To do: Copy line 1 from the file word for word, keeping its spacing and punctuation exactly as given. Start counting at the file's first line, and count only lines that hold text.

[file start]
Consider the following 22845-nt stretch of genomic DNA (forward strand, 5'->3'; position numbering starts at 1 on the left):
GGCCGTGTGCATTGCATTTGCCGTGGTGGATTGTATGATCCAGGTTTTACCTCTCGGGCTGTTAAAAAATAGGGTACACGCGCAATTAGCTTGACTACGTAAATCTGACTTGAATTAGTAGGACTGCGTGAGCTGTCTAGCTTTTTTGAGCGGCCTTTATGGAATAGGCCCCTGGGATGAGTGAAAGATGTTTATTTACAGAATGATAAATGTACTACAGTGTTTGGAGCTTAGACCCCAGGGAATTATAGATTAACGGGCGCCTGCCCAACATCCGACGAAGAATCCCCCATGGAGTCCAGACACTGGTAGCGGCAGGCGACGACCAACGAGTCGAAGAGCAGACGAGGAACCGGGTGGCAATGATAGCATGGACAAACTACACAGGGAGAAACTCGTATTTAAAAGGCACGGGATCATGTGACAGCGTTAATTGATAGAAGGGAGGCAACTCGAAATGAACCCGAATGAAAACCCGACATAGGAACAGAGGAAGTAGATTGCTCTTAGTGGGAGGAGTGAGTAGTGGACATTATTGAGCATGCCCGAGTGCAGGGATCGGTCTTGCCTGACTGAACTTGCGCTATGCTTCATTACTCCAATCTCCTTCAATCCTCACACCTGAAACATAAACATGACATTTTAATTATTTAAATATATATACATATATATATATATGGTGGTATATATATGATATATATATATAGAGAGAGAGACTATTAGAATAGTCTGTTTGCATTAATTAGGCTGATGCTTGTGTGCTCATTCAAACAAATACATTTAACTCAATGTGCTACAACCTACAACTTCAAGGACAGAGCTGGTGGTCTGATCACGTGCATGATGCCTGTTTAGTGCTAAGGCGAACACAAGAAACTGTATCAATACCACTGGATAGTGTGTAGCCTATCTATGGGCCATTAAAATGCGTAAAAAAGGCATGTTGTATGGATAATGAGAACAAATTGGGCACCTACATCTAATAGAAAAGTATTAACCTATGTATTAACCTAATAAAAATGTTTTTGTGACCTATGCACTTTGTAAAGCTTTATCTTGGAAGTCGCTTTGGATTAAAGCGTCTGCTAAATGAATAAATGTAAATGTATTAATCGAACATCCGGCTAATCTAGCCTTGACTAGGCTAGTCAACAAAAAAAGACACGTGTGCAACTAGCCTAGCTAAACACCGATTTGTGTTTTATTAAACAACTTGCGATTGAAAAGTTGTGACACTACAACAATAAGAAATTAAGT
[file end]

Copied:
Consider the following 22845-nt stretch of genomic DNA (forward strand, 5'->3'; position numbering starts at 1 on the left):